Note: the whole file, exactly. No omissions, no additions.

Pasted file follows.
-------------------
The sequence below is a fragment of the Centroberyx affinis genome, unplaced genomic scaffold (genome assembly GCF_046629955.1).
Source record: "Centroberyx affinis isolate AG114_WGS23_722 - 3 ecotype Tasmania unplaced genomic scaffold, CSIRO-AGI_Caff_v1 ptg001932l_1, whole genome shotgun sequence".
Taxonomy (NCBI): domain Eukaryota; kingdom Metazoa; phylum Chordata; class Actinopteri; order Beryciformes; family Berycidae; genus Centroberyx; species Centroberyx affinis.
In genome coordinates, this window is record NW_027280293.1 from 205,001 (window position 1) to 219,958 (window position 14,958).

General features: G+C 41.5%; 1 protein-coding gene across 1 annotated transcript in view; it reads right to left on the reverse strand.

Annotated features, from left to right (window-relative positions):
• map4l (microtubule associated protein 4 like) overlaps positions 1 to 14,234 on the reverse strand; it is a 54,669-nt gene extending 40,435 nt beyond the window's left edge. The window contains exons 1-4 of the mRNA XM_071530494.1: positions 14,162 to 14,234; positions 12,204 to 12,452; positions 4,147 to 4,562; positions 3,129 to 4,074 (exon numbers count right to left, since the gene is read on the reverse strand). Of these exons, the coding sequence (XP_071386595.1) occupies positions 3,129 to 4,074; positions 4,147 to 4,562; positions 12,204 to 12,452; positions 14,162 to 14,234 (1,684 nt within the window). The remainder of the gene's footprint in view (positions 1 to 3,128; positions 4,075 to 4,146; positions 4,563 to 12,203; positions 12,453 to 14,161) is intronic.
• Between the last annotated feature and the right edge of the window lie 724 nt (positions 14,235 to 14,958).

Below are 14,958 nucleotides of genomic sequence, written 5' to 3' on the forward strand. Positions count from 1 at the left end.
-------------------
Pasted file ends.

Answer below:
The sequence below is a fragment of the Centroberyx affinis genome, unplaced genomic scaffold (genome assembly GCF_046629955.1).
Source record: "Centroberyx affinis isolate AG114_WGS23_722 - 3 ecotype Tasmania unplaced genomic scaffold, CSIRO-AGI_Caff_v1 ptg001932l_1, whole genome shotgun sequence".
Taxonomy (NCBI): domain Eukaryota; kingdom Metazoa; phylum Chordata; class Actinopteri; order Beryciformes; family Berycidae; genus Centroberyx; species Centroberyx affinis.
In genome coordinates, this window is record NW_027280293.1 from 205,001 (window position 1) to 219,958 (window position 14,958).

General features: G+C 41.5%; 1 protein-coding gene across 1 annotated transcript in view; it reads right to left on the reverse strand.

Annotated features, from left to right (window-relative positions):
• map4l (microtubule associated protein 4 like) overlaps positions 1 to 14,234 on the reverse strand; it is a 54,669-nt gene extending 40,435 nt beyond the window's left edge. The window contains exons 1-4 of the mRNA XM_071530494.1: positions 14,162 to 14,234; positions 12,204 to 12,452; positions 4,147 to 4,562; positions 3,129 to 4,074 (exon numbers count right to left, since the gene is read on the reverse strand). Of these exons, the coding sequence (XP_071386595.1) occupies positions 3,129 to 4,074; positions 4,147 to 4,562; positions 12,204 to 12,452; positions 14,162 to 14,234 (1,684 nt within the window). The remainder of the gene's footprint in view (positions 1 to 3,128; positions 4,075 to 4,146; positions 4,563 to 12,203; positions 12,453 to 14,161) is intronic.
• Between the last annotated feature and the right edge of the window lie 724 nt (positions 14,235 to 14,958).

Below are 14,958 nucleotides of genomic sequence, written 5' to 3' on the forward strand. Positions count from 1 at the left end.